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What Happens When You Step Outside of Your Comfort Zone?

Rebecca’s Photo of Her Mother Lee Climbing to Do the Zipline

Earlier this month, Rebecca’s mother, Lee, visited Miraval, the Arizona resort where Rebecca is an art therapy specialist and wellness counselor.  After a day of rest, Lee decided to “stretch” herself by trying out some activities that were outside of her “box”.  For the next couple of days, she participated in a ceremony using gently sounding brass Tibetan bowls, then a gratitude meditation, a lecture on mindfulness, a rigorous fitness training, etc..

Having thus expanded her comfort zone, when she was invited to do twilight Zipline by manager of the Outdoor Challenge Department, she said “What the heck, why not?!”  At the time, she didn’t realize that not only would she be jumping off of a 45-foot high platform, but that she would have to climb up it as well!

When we gathered with the other guests who were also doing the Zipline, a highly dubious woman whose friend had dragged her there pointed to Lee and said “I just want to see her do it.”   Lee, who up until that point had been considering dropping out of of the event altogether, defiantly said to herself, “I’ll show her!”

Lee was the first person to make the 45-foot hike up the pole.  Even with a harness for support, it was clear that it was a difficult climb-each step required a hefty pull.   At one point, she paused, panting for breath and anxiously trying to keep her footing.  She considered giving up.  But then, despite her trembling limbs, she became driven to prove to herself, not even the other “doubters” below, that she could do it.

Lee was able to make it to the top.  Looking down, she reflected that at the beginning she had been utterly convinced that she could not make it up the pole.  But she did!  And when it was time for the main event-riding the zipline down to the ground-Lee was relaxed and willing.

Lee was able to make it to the top.  Looking down, she reflected that at the beginning she had been utterly convinced that she could not make it up the pole.  But she did!  And when it was time for the main event-riding the Zipline down to the ground-Lee was relaxed and willing.

When the time came to go down the Zipline, Lee and Rebecca were lined up together to jump in tandem off of the platform.  They agreed that they would count from 3 to 1 together and then jump.  However, when the countdown came, Rebecca was overcome by her fear of heights and froze.  She looked over to her mother in time to see that Lee had closed her eyes and was hopping off with a “here’s-to-nothing!” shrug.  Rebecca was so surprised that her mother jumped without her that, shouting in disbelief “What the Hell?!”, she leapt off to catch up.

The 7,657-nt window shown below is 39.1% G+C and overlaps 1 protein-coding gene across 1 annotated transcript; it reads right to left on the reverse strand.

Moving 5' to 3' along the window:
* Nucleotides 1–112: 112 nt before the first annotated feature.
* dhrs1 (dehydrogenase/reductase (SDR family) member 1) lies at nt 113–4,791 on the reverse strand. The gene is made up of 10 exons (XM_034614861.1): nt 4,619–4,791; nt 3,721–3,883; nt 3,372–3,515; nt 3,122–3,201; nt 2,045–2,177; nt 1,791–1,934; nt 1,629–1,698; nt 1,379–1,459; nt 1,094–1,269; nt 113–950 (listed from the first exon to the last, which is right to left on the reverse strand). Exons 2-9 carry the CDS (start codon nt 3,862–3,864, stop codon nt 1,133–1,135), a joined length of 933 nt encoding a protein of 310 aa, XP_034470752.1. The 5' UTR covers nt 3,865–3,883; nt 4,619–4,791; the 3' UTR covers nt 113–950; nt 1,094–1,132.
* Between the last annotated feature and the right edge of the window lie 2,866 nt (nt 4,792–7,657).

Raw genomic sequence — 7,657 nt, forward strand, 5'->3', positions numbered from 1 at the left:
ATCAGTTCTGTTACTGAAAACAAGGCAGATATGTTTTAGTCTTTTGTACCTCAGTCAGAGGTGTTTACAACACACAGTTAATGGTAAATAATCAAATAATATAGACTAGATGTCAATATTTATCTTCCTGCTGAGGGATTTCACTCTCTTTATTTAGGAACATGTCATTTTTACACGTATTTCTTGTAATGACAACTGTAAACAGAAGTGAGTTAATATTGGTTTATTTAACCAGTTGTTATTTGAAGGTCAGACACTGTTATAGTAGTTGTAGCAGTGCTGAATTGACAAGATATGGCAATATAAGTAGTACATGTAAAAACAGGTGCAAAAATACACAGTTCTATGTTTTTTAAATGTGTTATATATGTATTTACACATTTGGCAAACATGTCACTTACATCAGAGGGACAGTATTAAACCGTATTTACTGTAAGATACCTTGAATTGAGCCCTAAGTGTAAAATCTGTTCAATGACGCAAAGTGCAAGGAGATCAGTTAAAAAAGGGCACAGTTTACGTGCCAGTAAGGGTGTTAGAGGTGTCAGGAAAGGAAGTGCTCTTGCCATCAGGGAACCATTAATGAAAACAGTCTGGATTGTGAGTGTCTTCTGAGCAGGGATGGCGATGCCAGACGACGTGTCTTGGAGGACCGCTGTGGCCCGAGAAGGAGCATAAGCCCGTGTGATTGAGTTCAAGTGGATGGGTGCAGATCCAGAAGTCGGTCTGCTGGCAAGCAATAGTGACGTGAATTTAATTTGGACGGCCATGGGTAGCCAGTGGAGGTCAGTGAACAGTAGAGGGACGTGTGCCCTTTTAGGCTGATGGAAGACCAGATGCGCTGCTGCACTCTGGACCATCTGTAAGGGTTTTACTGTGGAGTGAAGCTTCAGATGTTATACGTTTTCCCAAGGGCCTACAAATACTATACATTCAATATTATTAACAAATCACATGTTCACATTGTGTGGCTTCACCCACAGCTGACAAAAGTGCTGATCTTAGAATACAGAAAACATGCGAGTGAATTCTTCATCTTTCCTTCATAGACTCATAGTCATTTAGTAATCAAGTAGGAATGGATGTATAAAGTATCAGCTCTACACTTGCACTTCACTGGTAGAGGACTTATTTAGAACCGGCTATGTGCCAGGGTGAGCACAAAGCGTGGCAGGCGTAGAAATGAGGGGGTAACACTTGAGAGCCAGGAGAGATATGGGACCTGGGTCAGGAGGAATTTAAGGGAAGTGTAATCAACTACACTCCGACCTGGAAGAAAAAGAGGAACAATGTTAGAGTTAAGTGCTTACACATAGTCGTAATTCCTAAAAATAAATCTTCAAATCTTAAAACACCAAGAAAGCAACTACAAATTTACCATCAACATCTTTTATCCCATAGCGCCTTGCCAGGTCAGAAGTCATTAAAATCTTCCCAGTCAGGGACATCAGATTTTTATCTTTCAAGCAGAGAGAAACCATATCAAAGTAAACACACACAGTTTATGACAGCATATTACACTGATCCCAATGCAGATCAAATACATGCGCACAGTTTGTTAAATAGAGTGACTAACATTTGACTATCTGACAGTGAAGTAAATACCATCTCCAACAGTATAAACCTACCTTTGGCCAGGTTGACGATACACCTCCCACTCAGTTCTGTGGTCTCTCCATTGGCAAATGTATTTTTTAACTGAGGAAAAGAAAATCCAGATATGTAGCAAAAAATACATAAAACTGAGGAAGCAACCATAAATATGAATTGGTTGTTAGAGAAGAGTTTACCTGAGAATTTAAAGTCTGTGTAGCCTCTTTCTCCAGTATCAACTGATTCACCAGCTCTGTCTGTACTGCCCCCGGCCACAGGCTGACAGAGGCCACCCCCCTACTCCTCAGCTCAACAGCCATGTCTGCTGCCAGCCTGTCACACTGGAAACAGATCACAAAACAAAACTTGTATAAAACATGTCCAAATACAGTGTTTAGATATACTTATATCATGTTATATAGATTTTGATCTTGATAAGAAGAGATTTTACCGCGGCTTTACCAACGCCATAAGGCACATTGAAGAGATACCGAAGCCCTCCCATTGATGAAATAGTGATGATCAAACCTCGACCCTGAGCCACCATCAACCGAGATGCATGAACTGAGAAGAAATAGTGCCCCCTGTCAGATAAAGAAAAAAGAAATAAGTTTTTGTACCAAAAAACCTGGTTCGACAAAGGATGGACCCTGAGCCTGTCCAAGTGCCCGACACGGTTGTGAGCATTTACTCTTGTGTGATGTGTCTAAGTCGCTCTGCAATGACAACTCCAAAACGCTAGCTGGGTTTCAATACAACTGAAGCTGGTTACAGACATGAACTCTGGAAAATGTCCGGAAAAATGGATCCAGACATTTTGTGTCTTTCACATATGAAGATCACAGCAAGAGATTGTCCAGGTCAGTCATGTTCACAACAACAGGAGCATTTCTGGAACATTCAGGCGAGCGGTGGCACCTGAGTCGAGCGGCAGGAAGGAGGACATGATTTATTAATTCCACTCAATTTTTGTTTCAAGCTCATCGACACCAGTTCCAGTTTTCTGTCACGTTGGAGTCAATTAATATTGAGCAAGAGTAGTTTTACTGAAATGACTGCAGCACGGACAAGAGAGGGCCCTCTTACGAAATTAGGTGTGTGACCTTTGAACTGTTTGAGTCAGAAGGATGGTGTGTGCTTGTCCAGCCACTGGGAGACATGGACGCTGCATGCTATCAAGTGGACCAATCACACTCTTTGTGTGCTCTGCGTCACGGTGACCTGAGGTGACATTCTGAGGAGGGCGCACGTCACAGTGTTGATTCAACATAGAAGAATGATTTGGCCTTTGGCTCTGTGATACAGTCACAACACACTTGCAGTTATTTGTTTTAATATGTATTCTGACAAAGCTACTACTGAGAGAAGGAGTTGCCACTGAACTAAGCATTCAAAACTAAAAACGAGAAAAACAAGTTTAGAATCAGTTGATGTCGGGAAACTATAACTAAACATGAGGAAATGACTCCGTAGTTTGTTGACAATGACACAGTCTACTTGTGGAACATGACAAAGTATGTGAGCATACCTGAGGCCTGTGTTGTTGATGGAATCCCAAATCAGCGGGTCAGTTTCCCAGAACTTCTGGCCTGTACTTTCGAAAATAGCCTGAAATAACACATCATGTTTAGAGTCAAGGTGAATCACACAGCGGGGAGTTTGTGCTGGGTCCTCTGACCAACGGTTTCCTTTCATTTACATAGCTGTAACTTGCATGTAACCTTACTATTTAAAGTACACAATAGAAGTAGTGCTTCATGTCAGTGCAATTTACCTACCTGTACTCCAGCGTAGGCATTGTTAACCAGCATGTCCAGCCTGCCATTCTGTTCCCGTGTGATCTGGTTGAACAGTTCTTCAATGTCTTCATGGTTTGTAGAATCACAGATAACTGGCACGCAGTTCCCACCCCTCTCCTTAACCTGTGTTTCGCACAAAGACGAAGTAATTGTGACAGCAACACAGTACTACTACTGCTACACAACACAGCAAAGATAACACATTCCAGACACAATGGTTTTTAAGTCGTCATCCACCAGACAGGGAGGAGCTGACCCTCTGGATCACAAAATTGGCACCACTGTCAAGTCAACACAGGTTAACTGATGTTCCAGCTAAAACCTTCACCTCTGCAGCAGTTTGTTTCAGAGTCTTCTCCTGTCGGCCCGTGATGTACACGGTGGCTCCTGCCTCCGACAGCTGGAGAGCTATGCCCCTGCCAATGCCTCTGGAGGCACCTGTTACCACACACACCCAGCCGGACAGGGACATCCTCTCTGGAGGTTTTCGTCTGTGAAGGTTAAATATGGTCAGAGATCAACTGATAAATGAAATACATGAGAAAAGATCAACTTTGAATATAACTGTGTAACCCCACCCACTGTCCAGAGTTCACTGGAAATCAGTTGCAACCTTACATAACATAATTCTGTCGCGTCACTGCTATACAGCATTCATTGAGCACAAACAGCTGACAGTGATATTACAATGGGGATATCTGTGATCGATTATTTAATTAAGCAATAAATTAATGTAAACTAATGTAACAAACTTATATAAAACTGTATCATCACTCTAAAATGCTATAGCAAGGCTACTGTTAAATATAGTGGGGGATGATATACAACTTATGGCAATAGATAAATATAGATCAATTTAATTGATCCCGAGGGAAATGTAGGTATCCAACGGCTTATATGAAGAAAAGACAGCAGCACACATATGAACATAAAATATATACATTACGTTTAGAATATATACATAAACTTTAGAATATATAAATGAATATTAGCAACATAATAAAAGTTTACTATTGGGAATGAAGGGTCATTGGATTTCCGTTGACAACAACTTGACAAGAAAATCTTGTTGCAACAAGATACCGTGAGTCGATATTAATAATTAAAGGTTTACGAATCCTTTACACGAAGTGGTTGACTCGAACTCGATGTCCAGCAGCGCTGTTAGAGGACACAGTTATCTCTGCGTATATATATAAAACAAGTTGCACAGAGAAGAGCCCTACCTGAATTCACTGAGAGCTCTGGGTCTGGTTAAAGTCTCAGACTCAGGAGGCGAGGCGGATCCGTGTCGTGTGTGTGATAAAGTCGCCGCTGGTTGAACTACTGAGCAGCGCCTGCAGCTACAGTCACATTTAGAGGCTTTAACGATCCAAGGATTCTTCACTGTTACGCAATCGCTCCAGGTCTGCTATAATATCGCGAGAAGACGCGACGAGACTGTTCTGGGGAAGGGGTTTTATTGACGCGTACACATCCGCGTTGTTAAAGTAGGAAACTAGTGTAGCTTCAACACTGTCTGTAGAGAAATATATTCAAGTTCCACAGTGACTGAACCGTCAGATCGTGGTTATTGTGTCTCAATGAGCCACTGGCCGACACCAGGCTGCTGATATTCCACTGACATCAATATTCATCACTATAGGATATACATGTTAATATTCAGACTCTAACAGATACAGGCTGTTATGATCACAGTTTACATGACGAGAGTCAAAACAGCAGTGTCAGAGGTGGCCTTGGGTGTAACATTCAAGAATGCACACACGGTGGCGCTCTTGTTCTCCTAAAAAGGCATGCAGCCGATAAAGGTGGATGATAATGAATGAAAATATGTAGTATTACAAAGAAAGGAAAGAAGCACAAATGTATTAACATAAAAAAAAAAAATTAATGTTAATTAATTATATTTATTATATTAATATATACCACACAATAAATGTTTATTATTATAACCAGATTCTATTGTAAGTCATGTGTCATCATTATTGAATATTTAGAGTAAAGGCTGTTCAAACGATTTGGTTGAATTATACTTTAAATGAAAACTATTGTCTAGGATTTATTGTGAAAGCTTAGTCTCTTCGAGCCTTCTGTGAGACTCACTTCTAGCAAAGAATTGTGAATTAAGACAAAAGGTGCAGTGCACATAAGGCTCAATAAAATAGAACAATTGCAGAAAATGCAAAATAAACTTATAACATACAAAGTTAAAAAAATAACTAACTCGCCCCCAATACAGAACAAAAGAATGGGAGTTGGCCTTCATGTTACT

Both Rebecca and Lee were rewarded for their daring with the exhilarating rush of flying through the desert sky in the twilight. (If you look in the photograph above you can just see the moon rising behind the mountain).  At the end of the adventure, when everyone shared about their experience, Lee voiced that she had been struck by the realization that, when she needed it, she had a reserve of strength that she hadn’t really known she had.

What she didn’t realize was how much she’d motivated the other people there.  As other people shared, almost everyone one of them voiced how much her fearless persistence had inspired them to proceed.

Rebecca’s realization-for better or worse-was that she was much more likely to take a risk if she wasn’t focused on herself.

We invite you to share with us on our Facebook page a time when you took a risk or you stepped out of your of comfort (perhaps off of a platform onto a Zipline?) and what you learned from the experience.

Our handout this month is one on Optimizing Strengths. Click here to get that download.

Positively yours, Rebecca and Gioia

Art Activity
We were torn about what suggestion best served this newsletter so we give you a couple of options.
  1. Trite as it might sound, try something new and different.  We all know it can be beneficial to step outside our comfort zone.  What would that mean for you?  If you want to use art as the vehicle for this experiment, pick an art medium that you would normally avoid using, (e.g., watercolor, clay, markers, etc.) and play around with it.  See what that is like and what artwork comes out of it, pretty or not.
  2.  Sketch a box and doodle inside the box simple symbols for things that you’re comfortable doing.  Outside the box, put things that feel like they are outside your comfort zone.  Is there a difference between the two?  Write about or share with someone your observations.